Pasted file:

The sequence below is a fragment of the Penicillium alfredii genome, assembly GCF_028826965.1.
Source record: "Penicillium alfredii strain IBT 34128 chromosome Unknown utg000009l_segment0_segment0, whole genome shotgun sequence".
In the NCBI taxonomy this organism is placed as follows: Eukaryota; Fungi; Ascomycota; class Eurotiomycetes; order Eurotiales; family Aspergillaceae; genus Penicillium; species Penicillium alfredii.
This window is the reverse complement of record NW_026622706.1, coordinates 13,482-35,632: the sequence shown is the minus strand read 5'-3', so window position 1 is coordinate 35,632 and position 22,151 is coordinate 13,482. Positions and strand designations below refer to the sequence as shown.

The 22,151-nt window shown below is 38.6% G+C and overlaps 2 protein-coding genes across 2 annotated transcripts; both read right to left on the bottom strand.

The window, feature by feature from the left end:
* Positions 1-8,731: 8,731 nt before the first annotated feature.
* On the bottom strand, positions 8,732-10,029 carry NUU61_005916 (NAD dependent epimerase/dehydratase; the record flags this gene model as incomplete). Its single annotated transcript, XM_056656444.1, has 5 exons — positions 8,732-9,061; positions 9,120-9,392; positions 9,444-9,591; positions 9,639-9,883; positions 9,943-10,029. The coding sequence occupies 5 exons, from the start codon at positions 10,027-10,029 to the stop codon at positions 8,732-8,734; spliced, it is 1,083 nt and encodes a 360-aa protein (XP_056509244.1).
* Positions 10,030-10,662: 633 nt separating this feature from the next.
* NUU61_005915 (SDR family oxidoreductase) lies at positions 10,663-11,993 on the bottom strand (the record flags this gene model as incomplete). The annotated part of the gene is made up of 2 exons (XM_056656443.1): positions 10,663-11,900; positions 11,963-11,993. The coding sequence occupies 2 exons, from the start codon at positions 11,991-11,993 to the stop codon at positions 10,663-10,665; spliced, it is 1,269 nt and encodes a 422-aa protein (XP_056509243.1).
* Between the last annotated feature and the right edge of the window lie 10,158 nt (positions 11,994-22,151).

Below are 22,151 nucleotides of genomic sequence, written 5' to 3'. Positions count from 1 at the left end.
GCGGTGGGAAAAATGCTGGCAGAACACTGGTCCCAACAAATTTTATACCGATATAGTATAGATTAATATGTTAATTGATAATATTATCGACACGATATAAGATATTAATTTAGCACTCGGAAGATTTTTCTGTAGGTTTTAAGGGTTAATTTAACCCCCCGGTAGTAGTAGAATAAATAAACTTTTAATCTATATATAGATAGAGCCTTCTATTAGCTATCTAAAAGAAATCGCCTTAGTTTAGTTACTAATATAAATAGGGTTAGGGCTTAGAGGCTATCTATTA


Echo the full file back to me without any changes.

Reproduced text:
The sequence below is a fragment of the Penicillium alfredii genome, assembly GCF_028826965.1.
Source record: "Penicillium alfredii strain IBT 34128 chromosome Unknown utg000009l_segment0_segment0, whole genome shotgun sequence".
In the NCBI taxonomy this organism is placed as follows: Eukaryota; Fungi; Ascomycota; class Eurotiomycetes; order Eurotiales; family Aspergillaceae; genus Penicillium; species Penicillium alfredii.
This window is the reverse complement of record NW_026622706.1, coordinates 13,482-35,632: the sequence shown is the minus strand read 5'-3', so window position 1 is coordinate 35,632 and position 22,151 is coordinate 13,482. Positions and strand designations below refer to the sequence as shown.

The 22,151-nt window shown below is 38.6% G+C and overlaps 2 protein-coding genes across 2 annotated transcripts; both read right to left on the bottom strand.

The window, feature by feature from the left end:
* Positions 1-8,731: 8,731 nt before the first annotated feature.
* On the bottom strand, positions 8,732-10,029 carry NUU61_005916 (NAD dependent epimerase/dehydratase; the record flags this gene model as incomplete). Its single annotated transcript, XM_056656444.1, has 5 exons — positions 8,732-9,061; positions 9,120-9,392; positions 9,444-9,591; positions 9,639-9,883; positions 9,943-10,029. The coding sequence occupies 5 exons, from the start codon at positions 10,027-10,029 to the stop codon at positions 8,732-8,734; spliced, it is 1,083 nt and encodes a 360-aa protein (XP_056509244.1).
* Positions 10,030-10,662: 633 nt separating this feature from the next.
* NUU61_005915 (SDR family oxidoreductase) lies at positions 10,663-11,993 on the bottom strand (the record flags this gene model as incomplete). The annotated part of the gene is made up of 2 exons (XM_056656443.1): positions 10,663-11,900; positions 11,963-11,993. The coding sequence occupies 2 exons, from the start codon at positions 11,991-11,993 to the stop codon at positions 10,663-10,665; spliced, it is 1,269 nt and encodes a 422-aa protein (XP_056509243.1).
* Between the last annotated feature and the right edge of the window lie 10,158 nt (positions 11,994-22,151).

Below are 22,151 nucleotides of genomic sequence, written 5' to 3'. Positions count from 1 at the left end.
GCGGTGGGAAAAATGCTGGCAGAACACTGGTCCCAACAAATTTTATACCGATATAGTATAGATTAATATGTTAATTGATAATATTATCGACACGATATAAGATATTAATTTAGCACTCGGAAGATTTTTCTGTAGGTTTTAAGGGTTAATTTAACCCCCCGGTAGTAGTAGAATAAATAAACTTTTAATCTATATATAGATAGAGCCTTCTATTAGCTATCTAAAAGAAATCGCCTTAGTTTAGTTACTAATATAAATAGGGTTAGGGCTTAGAGGCTATCTATTA